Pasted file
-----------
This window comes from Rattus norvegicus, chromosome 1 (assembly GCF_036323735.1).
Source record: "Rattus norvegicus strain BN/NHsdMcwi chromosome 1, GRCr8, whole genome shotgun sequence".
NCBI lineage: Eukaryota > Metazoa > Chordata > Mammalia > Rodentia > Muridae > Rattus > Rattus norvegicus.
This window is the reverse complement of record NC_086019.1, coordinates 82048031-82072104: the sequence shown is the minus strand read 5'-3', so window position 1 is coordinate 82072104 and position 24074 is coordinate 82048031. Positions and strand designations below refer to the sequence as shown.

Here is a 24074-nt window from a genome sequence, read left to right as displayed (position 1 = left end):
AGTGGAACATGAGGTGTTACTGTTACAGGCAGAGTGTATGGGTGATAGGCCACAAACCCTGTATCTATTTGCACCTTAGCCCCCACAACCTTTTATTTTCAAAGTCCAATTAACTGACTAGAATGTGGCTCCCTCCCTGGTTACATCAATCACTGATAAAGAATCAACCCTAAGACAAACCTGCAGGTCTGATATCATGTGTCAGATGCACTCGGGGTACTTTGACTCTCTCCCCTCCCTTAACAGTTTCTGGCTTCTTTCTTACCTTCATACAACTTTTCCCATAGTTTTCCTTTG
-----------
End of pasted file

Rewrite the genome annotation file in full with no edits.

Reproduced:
This window comes from Rattus norvegicus, chromosome 1 (assembly GCF_036323735.1).
Source record: "Rattus norvegicus strain BN/NHsdMcwi chromosome 1, GRCr8, whole genome shotgun sequence".
NCBI lineage: Eukaryota > Metazoa > Chordata > Mammalia > Rodentia > Muridae > Rattus > Rattus norvegicus.
This window is the reverse complement of record NC_086019.1, coordinates 82048031-82072104: the sequence shown is the minus strand read 5'-3', so window position 1 is coordinate 82072104 and position 24074 is coordinate 82048031. Positions and strand designations below refer to the sequence as shown.

Here is a 24074-nt window from a genome sequence, read left to right as displayed (position 1 = left end):
AGTGGAACATGAGGTGTTACTGTTACAGGCAGAGTGTATGGGTGATAGGCCACAAACCCTGTATCTATTTGCACCTTAGCCCCCACAACCTTTTATTTTCAAAGTCCAATTAACTGACTAGAATGTGGCTCCCTCCCTGGTTACATCAATCACTGATAAAGAATCAACCCTAAGACAAACCTGCAGGTCTGATATCATGTGTCAGATGCACTCGGGGTACTTTGACTCTCTCCCCTCCCTTAACAGTTTCTGGCTTCTTTCTTACCTTCATACAACTTTTCCCATAGTTTTCCTTTG